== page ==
1911 Encyclopædia Britannica/Leo (popes)/Leo I
Leo I., who alone of Roman pontiffs shares with Gregory I. the surname of the Great, pope from 440 to 461, was a native of Rome, or, according to a less probable account, of Volterra in Tuscany. Of his family or early life nothing is known; that he was highly cultivated according to the standards of his time is obvious, but it does not appear that he could write Greek, or even that he understood that language. In one of the letters (Ep. 104) of Augustine, an acolyte named Leo is mentioned as having been in 418 the bearer of a communication from Sixtus of Rome (afterwards pope) to Aurelius of Carthage against the Pelagians. In 429, when the first unmistakable reference to Pope Leo occurs, he was still only a deacon, but already a man of commanding influence; it was at his suggestion that the De incarnatione of the aged Cassianus, having reference to the Nestorian heresy, was composed in that year, and about 431 we find Cyril of Alexandria writing to him that he might prevent the Roman Church from lending its support in any way to the ambitious schemes of Juvenal of Jerusalem. In 440, while Leo was in Gaul, whither he had been sent to compose some differences between Aetius and another general named Albinus, Pope Sixtus III. died. The absent deacon, or rather archdeacon, was unanimously chosen to succeed him, and received consecration on his return six weeks afterwards (September 29). In 443 he began to take measures against the Manichaeans (who since the capture of Carthage by Genseric in 439 had become very numerous at Rome), and in the following year he was able to report to the Italian bishops that some of the heretics had returned to Catholicism, while a large number had been sentenced to perpetual banishment “in accordance with the constitutions of the Christian emperors,” and others had fled; in seeking these out the help of the provincial clergy was sought. It was during the earlier years of Leo’s pontificate that the events in Gaul occurred which resulted in this triumph over Hilarius of Arles, signalized by the edict of Valentinian III. (445), denouncing the contumacy of the Gallic bishop, and enacting “that nothing should be done in Gaul, contrary to ancient usage, without the authority of the bishop of Rome, and that the decree of the apostolic see should henceforth be law.” In 447 Leo held the correspondence with Turribus of Astorga which led to the condemnation of the Priscillianists by the Spanish national church. In 448 he received with commendation a letter from Eutyches, the Constantinopolitan monk, complaining of the revival of the Nestorian heresy there; and in the following year Eutyches wrote his circular, appealing against the sentence which at the instance of Eusebius of Dorylaeum had been passed against him at a synod held in Constantinople under the presidency of the patriarch Flavian, and asking papal support at the oecumenical council at that time under summons to meet at Ephesus. The result of a correspondence was that Leo by his legates sent to Flavian that famous epistle in which he sets forth with great fulness of detail the doctrine ever since recognized as orthodox regarding the union of the two natures in the one person of Jesus Christ. The events at the “robber” synod at Ephesus belong to general church history rather than to the biography of Leo; his letter, though submitted, was not read by the assembled fathers, and the papal legates had some difficulty in escaping with their lives from the violence of the theologians who, not content with deposing Flavian and Eusebius, shouted for the dividing of those who divided Christ. When the news of the result of this oecumenical council (oecumenical in every circumstance except that it was not presided over by the pope) reached Rome, Leo wrote to Theodosius “with groanings and tears,” requesting the emperor to sanction another council, to be held this time, however, in Italy. In this petition he was supported by Valentinian III., by the empress-mother Galla Placidia and by the empress Eudoxia, but the appeal was made in vain. A change, however, was brought about by the accession in the following year of Marcian, who three days after coming to the throne published an edict bringing within the scope of the penal laws against heretics the supporters of the dogmas of Apollinaris and Eutyches. To convoke a synod in which greater orthodoxy might reasonably be expected was in these circumstances no longer difficult, but all Leo’s efforts to secure that the meeting should take place on Italian soil were unavailing. When the synod of Chalcedon assembled in 451, the papal legates were treated with great respect, and Leo’s former letter to Flavian was adopted by acclamation as formulating the creed of the universal church on the subject of the person of Christ. Among the reasons urged by Leo for holding this council in Italy had been the threatening attitude of the Huns; the dreaded irruption took place in the following year (452). After Aquileia had succumbed to Attila’s long siege, the conqueror set out for Rome. Near the confluence of the Mincio and the Po he was met by Leo, whose eloquence persuaded him to turn back. Legend has sought to enhance the impressiveness of the occurrence by an unnecessarily imagined miracle. The pope was less successful with Genseric when the Vandal chief arrived under the walls of Rome in 455, but he secured a promise that there should be no incendiarism or murder, and that three of the oldest basilicas should be exempt from plunder—a promise which seems to have been faithfully observed. Leo died on the 10th of November 461, the liturgical anniversary being the 11th of April. His successor was Hilarius or Hilarus, who had been one of the papal legates at the “robber” synod in 449.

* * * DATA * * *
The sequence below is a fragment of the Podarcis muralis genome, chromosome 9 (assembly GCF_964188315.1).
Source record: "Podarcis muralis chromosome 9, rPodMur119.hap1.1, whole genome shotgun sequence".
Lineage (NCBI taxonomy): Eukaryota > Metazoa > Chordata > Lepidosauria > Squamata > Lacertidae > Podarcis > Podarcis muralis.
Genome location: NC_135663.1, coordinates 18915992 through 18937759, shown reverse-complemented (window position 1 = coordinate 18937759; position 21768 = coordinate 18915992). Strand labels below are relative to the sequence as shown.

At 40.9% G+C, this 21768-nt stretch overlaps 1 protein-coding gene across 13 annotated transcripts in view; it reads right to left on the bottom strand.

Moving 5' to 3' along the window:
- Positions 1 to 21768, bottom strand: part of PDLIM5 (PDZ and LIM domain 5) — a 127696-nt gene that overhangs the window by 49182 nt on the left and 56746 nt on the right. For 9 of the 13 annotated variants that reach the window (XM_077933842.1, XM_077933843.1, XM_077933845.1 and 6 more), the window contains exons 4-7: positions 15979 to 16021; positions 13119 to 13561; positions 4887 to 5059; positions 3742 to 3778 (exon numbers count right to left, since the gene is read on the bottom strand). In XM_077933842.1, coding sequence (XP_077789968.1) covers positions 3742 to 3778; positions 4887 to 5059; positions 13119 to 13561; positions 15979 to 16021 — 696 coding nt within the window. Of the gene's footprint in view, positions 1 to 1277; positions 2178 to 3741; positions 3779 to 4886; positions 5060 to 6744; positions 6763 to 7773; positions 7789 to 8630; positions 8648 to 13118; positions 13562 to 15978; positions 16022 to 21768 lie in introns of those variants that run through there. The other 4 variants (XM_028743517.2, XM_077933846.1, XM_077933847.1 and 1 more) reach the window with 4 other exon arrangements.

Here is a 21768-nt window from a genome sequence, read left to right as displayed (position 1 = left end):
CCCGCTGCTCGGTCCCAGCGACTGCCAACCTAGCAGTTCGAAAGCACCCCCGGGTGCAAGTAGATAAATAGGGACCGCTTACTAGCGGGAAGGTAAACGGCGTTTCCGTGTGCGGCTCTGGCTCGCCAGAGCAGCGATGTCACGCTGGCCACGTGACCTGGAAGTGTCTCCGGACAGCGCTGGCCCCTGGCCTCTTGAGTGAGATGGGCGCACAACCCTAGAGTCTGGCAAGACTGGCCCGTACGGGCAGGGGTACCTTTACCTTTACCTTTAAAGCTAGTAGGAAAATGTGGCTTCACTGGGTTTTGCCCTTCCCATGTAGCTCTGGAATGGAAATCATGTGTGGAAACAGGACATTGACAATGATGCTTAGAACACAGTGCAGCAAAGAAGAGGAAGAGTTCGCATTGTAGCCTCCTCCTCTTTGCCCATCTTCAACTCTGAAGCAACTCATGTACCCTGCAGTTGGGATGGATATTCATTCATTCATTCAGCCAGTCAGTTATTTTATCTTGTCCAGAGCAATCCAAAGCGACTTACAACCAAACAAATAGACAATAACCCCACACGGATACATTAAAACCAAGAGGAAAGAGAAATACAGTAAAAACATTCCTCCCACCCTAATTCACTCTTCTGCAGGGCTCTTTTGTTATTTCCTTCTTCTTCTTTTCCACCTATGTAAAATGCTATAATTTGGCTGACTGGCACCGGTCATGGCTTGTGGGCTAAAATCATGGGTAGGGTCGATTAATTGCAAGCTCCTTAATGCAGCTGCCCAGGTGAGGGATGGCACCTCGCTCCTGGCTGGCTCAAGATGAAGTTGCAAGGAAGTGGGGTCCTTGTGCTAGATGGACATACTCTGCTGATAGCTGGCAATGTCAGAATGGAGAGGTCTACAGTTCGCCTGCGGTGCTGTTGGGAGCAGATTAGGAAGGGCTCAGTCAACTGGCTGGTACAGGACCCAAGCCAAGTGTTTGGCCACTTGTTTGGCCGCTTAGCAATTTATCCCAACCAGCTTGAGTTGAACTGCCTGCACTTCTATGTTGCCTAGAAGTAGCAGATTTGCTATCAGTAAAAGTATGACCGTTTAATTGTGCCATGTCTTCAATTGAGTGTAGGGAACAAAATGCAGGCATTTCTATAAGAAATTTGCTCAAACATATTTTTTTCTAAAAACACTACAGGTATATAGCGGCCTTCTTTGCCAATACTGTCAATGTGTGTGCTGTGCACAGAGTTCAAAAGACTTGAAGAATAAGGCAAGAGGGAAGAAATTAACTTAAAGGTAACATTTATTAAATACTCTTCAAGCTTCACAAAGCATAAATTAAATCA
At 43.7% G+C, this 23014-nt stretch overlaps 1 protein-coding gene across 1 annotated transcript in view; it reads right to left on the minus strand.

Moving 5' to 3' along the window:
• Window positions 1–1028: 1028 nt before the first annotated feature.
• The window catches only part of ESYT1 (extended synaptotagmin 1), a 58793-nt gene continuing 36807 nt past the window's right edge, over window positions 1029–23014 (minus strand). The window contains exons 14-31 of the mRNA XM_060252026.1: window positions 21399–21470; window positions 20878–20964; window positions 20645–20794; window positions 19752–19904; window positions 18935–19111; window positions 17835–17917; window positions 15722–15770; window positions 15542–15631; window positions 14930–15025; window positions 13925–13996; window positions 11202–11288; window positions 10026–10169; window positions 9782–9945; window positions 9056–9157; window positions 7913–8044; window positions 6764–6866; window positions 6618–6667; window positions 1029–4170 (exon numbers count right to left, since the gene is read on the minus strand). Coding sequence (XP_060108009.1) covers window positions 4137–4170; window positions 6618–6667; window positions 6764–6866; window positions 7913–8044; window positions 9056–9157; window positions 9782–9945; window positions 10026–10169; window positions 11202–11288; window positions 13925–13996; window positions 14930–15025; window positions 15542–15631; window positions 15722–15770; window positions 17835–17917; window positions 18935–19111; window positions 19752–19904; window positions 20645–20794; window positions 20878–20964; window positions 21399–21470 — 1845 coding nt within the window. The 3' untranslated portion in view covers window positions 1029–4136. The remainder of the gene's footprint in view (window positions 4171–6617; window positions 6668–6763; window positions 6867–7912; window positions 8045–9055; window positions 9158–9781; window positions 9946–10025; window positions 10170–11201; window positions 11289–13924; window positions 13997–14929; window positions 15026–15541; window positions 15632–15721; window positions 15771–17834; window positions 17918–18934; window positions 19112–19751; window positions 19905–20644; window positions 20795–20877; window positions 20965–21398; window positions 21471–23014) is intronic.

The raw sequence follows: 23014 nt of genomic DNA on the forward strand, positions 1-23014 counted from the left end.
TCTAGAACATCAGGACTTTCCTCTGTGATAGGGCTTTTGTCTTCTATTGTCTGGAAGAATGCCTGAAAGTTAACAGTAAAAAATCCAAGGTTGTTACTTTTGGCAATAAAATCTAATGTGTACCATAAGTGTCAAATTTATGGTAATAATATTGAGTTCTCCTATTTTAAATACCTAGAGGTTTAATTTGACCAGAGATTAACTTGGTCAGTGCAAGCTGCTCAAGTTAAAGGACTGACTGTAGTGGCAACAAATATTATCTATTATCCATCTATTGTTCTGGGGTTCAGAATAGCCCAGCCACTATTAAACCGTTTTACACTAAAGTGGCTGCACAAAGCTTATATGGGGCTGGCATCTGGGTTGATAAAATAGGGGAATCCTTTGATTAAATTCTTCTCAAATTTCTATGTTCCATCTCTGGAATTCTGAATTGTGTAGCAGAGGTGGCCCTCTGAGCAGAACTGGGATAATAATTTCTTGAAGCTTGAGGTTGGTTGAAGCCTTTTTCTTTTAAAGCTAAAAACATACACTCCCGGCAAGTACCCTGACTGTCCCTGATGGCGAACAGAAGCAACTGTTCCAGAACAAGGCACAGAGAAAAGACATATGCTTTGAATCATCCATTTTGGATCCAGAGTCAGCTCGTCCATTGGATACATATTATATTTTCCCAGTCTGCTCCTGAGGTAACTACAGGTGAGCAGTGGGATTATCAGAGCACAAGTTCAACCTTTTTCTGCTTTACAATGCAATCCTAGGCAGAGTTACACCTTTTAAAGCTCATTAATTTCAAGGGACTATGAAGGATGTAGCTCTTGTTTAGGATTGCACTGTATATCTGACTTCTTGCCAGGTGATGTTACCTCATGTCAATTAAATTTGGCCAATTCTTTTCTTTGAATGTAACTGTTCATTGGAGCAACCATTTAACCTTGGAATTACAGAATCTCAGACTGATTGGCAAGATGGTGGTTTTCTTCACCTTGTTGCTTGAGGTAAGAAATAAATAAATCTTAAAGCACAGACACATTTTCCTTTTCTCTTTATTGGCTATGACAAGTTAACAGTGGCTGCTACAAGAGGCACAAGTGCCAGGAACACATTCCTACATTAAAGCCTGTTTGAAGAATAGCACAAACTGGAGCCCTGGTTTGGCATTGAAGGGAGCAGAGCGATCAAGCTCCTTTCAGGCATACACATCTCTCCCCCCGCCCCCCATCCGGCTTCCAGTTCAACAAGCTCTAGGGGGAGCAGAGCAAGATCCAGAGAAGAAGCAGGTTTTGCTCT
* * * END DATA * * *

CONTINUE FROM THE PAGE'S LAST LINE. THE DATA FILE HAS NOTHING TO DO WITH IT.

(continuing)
The title of doctor ecclesiae was given to Leo by Benedict XIV. As bishop of the diocese of Rome, Leo distinguished himself above all his predecessors by his preaching, to which he devoted himself with great zeal and success. From his short and pithy Sermones many of the lessons now to be found in the Roman breviary have been taken. Viewed in conjunction with his voluminous correspondence, the sermons sufficiently explain the secret of his greatness, which chiefly lay in the extraordinary strength and purity of his convictions as to the primacy of the successors of St Peter at a time when the civil and ecclesiastical troubles of the civilized world made men willing enough to submit themselves to any authority whatsoever that could establish its right to exist by courage, honesty and knowledge of affairs.
The works of Leo I. were first collectively edited by Quesnel (Lyons, 1700), and again, on the basis of this, in what is now the standard edition by Ballerini (Venice, 1753–1756). Ninety-three Sermones and one hundred and seventy-three Epistolae occupy the first volume; the second contains the Liber Sacramentorum, usually attributed to Leo, and the De Vocatione Omnium Gentium, also ascribed, by Quesnel and others, to him, but more probably the production of a certain Prosper, of whom nothing further is known. The works of Hilary of Arles are appended.